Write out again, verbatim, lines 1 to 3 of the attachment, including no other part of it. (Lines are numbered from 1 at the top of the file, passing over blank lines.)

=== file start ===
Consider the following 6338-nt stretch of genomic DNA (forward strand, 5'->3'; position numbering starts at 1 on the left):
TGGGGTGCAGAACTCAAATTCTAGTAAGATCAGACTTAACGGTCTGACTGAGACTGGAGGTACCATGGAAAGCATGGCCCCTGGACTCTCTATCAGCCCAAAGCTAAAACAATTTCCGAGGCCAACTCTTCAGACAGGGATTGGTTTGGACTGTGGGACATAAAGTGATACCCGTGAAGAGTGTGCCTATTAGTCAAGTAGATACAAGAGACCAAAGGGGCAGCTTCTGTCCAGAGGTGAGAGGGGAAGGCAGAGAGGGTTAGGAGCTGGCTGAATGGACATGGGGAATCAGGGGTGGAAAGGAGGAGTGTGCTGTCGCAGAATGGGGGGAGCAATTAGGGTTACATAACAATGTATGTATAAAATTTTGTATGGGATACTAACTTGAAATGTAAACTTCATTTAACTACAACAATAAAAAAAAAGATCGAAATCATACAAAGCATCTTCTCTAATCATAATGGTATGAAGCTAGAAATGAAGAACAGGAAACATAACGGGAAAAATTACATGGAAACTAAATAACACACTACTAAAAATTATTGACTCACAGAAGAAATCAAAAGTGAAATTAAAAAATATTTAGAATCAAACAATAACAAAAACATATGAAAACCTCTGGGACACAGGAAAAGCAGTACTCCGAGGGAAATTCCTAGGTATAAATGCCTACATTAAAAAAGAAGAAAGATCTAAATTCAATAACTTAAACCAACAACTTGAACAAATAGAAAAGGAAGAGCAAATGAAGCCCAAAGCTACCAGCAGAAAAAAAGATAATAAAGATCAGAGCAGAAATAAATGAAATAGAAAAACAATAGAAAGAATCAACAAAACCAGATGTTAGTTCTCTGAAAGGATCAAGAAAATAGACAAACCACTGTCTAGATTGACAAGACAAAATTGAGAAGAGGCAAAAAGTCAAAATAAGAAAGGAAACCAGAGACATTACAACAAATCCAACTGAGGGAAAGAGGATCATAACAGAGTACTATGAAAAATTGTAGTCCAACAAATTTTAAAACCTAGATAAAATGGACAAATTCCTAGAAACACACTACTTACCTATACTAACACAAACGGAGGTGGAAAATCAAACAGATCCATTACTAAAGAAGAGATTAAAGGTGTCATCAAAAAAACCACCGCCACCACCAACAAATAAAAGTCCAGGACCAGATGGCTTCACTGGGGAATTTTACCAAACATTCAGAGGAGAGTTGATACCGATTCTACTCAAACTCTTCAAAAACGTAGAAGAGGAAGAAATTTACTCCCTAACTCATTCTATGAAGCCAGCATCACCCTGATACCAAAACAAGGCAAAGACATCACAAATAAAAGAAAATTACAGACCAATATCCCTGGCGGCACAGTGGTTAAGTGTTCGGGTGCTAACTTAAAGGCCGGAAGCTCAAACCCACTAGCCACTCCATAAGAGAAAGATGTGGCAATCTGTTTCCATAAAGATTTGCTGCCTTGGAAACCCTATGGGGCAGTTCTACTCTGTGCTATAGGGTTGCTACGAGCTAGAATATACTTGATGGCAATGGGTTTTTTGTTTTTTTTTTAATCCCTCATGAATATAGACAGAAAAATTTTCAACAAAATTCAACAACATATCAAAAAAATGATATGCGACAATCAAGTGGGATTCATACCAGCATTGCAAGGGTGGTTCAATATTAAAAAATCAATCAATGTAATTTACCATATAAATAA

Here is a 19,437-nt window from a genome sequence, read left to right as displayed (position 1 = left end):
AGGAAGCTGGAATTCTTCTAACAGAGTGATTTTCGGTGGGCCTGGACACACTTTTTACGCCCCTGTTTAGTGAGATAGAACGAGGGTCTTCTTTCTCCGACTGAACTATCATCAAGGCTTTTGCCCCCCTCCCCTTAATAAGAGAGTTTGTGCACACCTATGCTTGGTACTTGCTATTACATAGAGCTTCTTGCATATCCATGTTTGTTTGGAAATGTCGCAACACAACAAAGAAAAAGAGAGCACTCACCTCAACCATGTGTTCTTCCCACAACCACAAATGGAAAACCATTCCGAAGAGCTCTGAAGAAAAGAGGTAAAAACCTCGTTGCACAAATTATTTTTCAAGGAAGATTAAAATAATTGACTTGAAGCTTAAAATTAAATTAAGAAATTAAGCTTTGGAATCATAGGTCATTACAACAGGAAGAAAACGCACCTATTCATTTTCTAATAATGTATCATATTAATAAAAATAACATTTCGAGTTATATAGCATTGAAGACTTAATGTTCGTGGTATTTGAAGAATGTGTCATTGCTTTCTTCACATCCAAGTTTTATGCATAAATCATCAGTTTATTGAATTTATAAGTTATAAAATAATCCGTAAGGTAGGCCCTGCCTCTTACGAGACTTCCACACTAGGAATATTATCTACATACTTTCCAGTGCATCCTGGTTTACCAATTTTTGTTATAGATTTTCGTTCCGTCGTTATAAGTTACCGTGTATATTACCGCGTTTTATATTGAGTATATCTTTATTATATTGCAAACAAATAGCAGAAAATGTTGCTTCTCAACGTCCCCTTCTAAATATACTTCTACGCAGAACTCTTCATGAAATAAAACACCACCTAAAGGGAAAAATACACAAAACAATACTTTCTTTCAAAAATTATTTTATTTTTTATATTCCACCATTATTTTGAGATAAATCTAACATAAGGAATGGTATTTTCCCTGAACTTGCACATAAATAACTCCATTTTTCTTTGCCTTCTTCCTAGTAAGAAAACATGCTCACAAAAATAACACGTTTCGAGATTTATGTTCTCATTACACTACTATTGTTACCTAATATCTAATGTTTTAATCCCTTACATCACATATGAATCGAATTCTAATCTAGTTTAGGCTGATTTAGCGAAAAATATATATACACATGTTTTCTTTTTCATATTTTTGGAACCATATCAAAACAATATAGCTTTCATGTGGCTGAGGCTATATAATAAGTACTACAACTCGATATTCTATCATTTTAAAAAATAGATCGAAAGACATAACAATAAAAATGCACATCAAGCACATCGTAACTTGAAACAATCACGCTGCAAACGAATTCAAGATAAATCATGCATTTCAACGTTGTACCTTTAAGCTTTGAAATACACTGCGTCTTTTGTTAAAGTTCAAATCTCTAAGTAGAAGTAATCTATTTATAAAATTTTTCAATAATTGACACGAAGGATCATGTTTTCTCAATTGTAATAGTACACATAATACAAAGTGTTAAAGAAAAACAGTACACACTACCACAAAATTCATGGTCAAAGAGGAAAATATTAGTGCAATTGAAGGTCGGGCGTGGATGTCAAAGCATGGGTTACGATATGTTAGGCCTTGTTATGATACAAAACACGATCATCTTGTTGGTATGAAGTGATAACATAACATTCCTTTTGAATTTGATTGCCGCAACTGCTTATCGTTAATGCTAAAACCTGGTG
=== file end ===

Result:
Consider the following 6338-nt stretch of genomic DNA (forward strand, 5'->3'; position numbering starts at 1 on the left):
TGGGGTGCAGAACTCAAATTCTAGTAAGATCAGACTTAACGGTCTGACTGAGACTGGAGGTACCATGGAAAGCATGGCCCCTGGACTCTCTATCAGCCCAAAGCTAAAACAATTTCCGAGGCCAACTCTTCAGACAGGGATTGGTTTGGACTGTGGGACATAAAGTGATACCCGTGAAGAGTGTGCCTATTAGTCAAGTAGATACAAGAGACCAAAGGGGCAGCTTCTGTCCAGAGGTGAGAGGGGAAGGCAGAGAGGGTTAGGAGCTGGCTGAATGGACATGGGGAATCAGGGGTGGAAAGGAGGAGTGTGCTGTCGCAGAATGGGGGGAGCAATTAGGGTTACATAACAATGTATGTATAAAATTTTGTATGGGATACTAACTTGAAATGTAAACTTCATTTAACTACAACAATAAAAAAAAAGATCGAAATCATACAAAGCATCTTCTCTAATCATAATGGTATGAAGCTAGAAATGAAGAACAGGAAACATAACGGGAAAAATTACATGGAAACTAAATAACACACTACTAAAAATTATTGACTCACAGAAGAAATCAAAAGTGAAATTAAAAAATATTTAGAATCAAACAATAACAAAAACATATGAAAACCTCTGGGACACAGGAAAAGCAGTACTCCGAGGGAAATTCCTAGGTATAAATGCCTACATTAAAAAAGAAGAAAGATCTAAATTCAATAACTTAAACCAACAACTTGAACAAATAGAAAAGGAAGAGCAAATGAAGCCCAAAGCTACCAGCAGAAAAAAAGATAATAAAGATCAGAGCAGAAATAAATGAAATAGAAAAACAATAGAAAGAATCAACAAAACCAGATGTTAGTTCTCTGAAAGGATCAAGAAAATAGACAAACCACTGTCTAGATTGACAAGACAAAATTGAGAAGAGGCAAAAAGTCAAAATAAGAAAGGAAACCAGAGACATTACAACAAATCCAACTGAGGGAAAGAGGATCATAACAGAGTACTATGAAAAATTGTAGTCCAACAAATTTTAAAACCTAGATAAAATGGACAAATTCCTAGAAACACACTACTTACCTATACTAACACAAACGGAGGTGGAAAATCAAACAGATCCATTACTAAAGAAGAGATTAAAGGTGTCATCAAAAAAACCACCGCCACCACCAACAAATAAAAGTCCAGGACCAGATGGCTTCACTGGGGAATTTTACCAAACATTCAGAGGAGAGTTGATACCGATTCTACTCAAACTCTTCAAAAACGTAGAAGAGGAAGAAATTTACTCCCTAACTCATTCTATGAAGCCAGCATCACCCTGATACCAAAACAAGGCAAAGACATCACAAATAAAAGAAAATTACAGACCAATATCCCTGGCGGCACAGTGGTTAAGTGTTCGGGTGCTAACTTAAAGGCCGGAAGCTCAAACCCACTAGCCACTCCATAAGAGAAAGATGTGGCAATCTGTTTCCATAAAGATTTGCTGCCTTGGAAACCCTATGGGGCAGTTCTACTCTGTGCTATAGGGTTGCTACGAGCTAGAATATACTTGATGGCAATGGGTTTTTTGTTTTTTTTTTAATCCCTCATGAATATAGACAGAAAAATTTTCAACAAAATTCAACAACATATCAAAAAAATGATATGCGACAATCAAGTGGGATTCATACCAGCATTGCAAGGGTGGTTCAATATTAAAAAATCAATCAATGTAATTTACCATATAAATAA

Here is a 19,437-nt window from a genome sequence, read left to right as displayed (position 1 = left end):